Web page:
This is the world’s saddest story about the world’s loneliest bird.
Nigel was perhaps the victim of a well-intentioned experiment.
He was the first gannet to truly live – and die — on Mana Island off the coast of New Zealand.
He was lured there in 2013 by wildlife officials who had placed concrete gannet decoys around the desolate speck hoping to attract a gannet colony. They also played bird calls hoping to woo a flock. But only Nigel “no mates” came and stayed.
He also fell for an inanimate bird. And that’s where he was found dead in recent days. Beside his beloved replica gannet.
“He died next to her in that unrequited love nest, the vibrant orange-yellow plumage of his head contrasting, as ever, with the weathered, lemony paint of hers,” the Washington Post wrote in its obituary of the loveless bird.
Local bird lovers also despaired.
“Some sad news from the island,” the Friends of Mana Island Facebook group posted. “Nigel our first gannet has died suddenly. Nigel won the hearts of FOMI members and visitors to the island, settling there alone. Volunteers have spent many hours over the years maintaining the concrete colony.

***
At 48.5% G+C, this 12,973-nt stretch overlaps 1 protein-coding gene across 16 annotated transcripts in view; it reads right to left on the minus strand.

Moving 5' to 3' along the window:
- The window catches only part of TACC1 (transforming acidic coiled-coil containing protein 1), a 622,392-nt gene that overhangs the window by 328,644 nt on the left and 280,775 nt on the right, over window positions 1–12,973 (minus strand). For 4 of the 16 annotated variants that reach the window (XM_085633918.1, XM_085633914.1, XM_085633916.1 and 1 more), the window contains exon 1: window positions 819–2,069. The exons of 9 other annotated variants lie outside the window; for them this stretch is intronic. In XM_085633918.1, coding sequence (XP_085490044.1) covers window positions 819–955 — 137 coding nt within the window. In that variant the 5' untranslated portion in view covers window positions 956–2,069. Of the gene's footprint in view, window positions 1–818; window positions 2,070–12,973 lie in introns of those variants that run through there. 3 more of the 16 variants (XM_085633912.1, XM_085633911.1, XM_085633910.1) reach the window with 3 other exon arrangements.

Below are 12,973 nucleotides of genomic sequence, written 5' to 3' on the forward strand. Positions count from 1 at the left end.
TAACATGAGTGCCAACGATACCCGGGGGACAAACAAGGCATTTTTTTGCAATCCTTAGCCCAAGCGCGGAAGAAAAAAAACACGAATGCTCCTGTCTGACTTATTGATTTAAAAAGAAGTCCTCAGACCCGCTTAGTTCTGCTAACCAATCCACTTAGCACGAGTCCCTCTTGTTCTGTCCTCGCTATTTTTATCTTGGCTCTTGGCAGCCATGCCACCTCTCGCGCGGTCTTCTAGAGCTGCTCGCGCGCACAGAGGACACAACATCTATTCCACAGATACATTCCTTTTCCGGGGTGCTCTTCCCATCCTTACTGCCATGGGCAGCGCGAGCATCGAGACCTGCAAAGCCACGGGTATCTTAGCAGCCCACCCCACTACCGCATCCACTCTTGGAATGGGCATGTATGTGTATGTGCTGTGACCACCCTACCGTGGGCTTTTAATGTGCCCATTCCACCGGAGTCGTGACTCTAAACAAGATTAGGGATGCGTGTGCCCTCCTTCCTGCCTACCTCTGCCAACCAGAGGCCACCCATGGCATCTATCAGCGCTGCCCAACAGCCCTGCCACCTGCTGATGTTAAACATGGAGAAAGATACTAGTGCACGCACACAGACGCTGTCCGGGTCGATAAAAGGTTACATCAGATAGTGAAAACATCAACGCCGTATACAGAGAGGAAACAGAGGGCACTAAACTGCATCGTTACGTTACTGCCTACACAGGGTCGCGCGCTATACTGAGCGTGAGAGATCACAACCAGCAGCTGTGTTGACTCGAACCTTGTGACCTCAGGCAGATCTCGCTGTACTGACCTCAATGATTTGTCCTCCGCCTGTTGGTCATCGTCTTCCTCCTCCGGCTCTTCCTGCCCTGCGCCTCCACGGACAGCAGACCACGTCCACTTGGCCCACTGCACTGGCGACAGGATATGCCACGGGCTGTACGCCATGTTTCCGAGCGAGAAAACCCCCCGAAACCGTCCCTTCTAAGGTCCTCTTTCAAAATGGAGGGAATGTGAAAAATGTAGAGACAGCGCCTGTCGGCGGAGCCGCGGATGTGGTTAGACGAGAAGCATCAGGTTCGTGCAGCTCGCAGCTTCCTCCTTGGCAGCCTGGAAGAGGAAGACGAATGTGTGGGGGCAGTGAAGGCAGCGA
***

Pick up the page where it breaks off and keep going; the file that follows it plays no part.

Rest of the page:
But as it turns out, he was not quite so alone.
There were new arrivals spotted there late last year.
A reason to be optimistic.
“Here’s hoping the three new arrivals stay and reproduce,” the Friends of Mana Island, in ode to dearly-departed Nigel.
Gannets have indeed come and gone.
Here’s Nigel interacting in 2016 with a Johnny-come-lately gannet named Norman.
But only Nigel made Mana Island his home.
Conservation ranger Chris Bell, who found Nigel’s body, said the loss is “incredibly sad.”
“This just feels like the wrong ending to the story,” he told the BBC.
A poem has been penned in Nigel’s honour.
“You built a nest, you did your best
But only Norman dropped on by.”